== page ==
Because I Knew You – Guest Post by Adriel Hollandsworth

This post comes from someone very special to me.  Adriel has known me since I was born.  She was the older sister I never had.  Our mothers were sisters who lived in the same city, so Adriel and I, the cousins, grew up with a very tight relationship.  I cried with despair when she left for college and I wailed in the bathroom after her wedding ceremony last summer because I just couldn’t bear the thought of giving her up.

Adriel is a talented, deep writer and I love everything she puts on paper.  This post is heart and magic and the stuff that touches the soul.  She’s taken a unique spin on the prompt, looking at how one special place has changed her life.


Pier at Catalina

BECAUSE I KNEW YOU by Adriel Hollandsworth

For my life, the “nature vs. nurture” question has a simple answer: nurture all the way. Everything I am today has come from a multiplicity of relationships and the real question for me is whether there really is a me at all. I feel like a mosaic of hundreds of people – their voices, hands, eyes, laughs, journeys… really, who am I not?

For me, however (and perhaps this is my unique piece), besides people there is an alternate shaping character set of my life: Places.

The lure of a new place emboldens me. And, all those people who have influenced my life… at least 70% I would never have met if it weren’t for the travel bug.

I’ve been places from Honduras to Hawaii, from Edmonton to England, from Dehli to Dubai… and a lot of places in between. And each place discovered has given me permanent gifts and longings that have turned into one voice of melancholy for, I’m sure, what must be heaven – the perfect place I was made for but have never actually seen. Each place has its own whisper hinting at it.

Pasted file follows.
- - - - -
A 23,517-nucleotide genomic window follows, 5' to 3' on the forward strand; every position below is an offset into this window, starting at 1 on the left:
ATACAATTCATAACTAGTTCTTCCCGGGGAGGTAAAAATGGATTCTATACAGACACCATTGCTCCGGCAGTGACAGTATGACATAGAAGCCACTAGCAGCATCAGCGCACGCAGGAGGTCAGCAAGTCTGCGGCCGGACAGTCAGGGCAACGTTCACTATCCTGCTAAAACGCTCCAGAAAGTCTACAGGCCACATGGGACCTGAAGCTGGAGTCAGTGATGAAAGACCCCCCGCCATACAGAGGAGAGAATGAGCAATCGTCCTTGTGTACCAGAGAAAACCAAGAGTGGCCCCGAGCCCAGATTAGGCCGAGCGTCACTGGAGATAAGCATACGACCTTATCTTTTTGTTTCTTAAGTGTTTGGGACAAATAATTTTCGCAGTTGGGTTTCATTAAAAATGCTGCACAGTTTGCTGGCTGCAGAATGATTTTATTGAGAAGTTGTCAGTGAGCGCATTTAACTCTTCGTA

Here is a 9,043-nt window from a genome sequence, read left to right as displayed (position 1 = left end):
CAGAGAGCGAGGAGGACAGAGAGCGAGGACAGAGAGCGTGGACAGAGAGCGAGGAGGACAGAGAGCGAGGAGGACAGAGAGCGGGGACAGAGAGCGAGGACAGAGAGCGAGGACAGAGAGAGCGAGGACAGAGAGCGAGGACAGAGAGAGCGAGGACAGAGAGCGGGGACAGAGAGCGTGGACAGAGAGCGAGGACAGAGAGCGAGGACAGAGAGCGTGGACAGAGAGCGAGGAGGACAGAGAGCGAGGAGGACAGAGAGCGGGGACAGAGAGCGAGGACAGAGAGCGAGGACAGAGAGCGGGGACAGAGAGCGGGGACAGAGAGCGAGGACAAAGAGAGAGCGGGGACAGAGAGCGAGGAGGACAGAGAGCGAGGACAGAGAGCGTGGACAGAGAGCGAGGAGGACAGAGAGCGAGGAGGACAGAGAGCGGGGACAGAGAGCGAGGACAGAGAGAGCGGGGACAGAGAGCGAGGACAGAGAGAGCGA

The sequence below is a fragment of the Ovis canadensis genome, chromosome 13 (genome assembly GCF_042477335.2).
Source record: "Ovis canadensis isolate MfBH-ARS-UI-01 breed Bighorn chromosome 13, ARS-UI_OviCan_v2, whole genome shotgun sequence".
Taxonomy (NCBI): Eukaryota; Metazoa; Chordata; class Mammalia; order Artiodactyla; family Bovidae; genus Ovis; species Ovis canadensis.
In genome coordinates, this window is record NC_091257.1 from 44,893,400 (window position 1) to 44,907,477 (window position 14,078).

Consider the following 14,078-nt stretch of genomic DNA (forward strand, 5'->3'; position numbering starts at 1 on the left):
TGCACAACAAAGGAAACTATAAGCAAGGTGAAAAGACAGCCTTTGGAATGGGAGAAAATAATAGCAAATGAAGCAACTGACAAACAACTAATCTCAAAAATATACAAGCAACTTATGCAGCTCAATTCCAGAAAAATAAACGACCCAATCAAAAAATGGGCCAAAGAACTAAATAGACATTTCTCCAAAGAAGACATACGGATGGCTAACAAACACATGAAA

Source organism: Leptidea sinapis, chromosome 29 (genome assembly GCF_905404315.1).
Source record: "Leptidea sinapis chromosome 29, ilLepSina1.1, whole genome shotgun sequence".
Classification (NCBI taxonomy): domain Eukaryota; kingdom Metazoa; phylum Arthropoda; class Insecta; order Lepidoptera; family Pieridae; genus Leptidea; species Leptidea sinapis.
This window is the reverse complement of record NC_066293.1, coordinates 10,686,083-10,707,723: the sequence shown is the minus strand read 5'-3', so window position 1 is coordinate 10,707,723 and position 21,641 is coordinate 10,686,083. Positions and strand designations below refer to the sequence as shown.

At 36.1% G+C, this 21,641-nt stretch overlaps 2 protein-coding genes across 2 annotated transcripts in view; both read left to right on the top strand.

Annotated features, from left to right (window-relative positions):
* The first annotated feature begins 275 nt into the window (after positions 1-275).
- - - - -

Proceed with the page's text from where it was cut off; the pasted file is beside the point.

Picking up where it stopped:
But not all places are equal in whispering of heaven or teaching me lessons or providing life-altering conversations.


Catalina Island, twenty-six miles off the coast of Los Angeles (and twenty-six miles long), the most popular of the Channel Islands, the dry desert isle used for filming Westerns in the early twentieth century, populated with buffalo and dotted with only two small towns… Catalina. Eucalyptus trees scenting the wind. Catalina. Cold salt water with dark rock jetties and kelp beds, full of little eyes and silver streaks darting to-and-fro and the occasional bright orange garibaldi or sparkling abalone shell. Catalina. Foxes, barracuda, wild pigs, hermit crabs, the Toyon cherry, poison oak, sage, quail, rocks, rocks and more rocks, prickly pear cactus, dust, palm trees, monkey flowers, seagulls, seals, sharks, stars. Catalina. Sail boats, kayaks, pick-up trucks, golf-carts, ice-cream stores, lifeguards, piers, fishing poles, bright beach towels and sunscreen. Catalina.

Catalina has been one place of constancy my entire life. I often would stay for the summer and work at camp, and my senior year of high school, I spent the entire spring there working.

Ocean View from Catalina's CBS camp

At Catalina, I first jumped off a pier.

At Catalina, I first started breaking some rules (it needed to happen).

At Catalina, I first fell in love.

At Catalina, I first experienced betrayal and rejection.

At Catalina, I first experienced God as with me in the midst of pain.

At Catalina, I first went night-swimming in breath-taking, sparkling bioluminescence.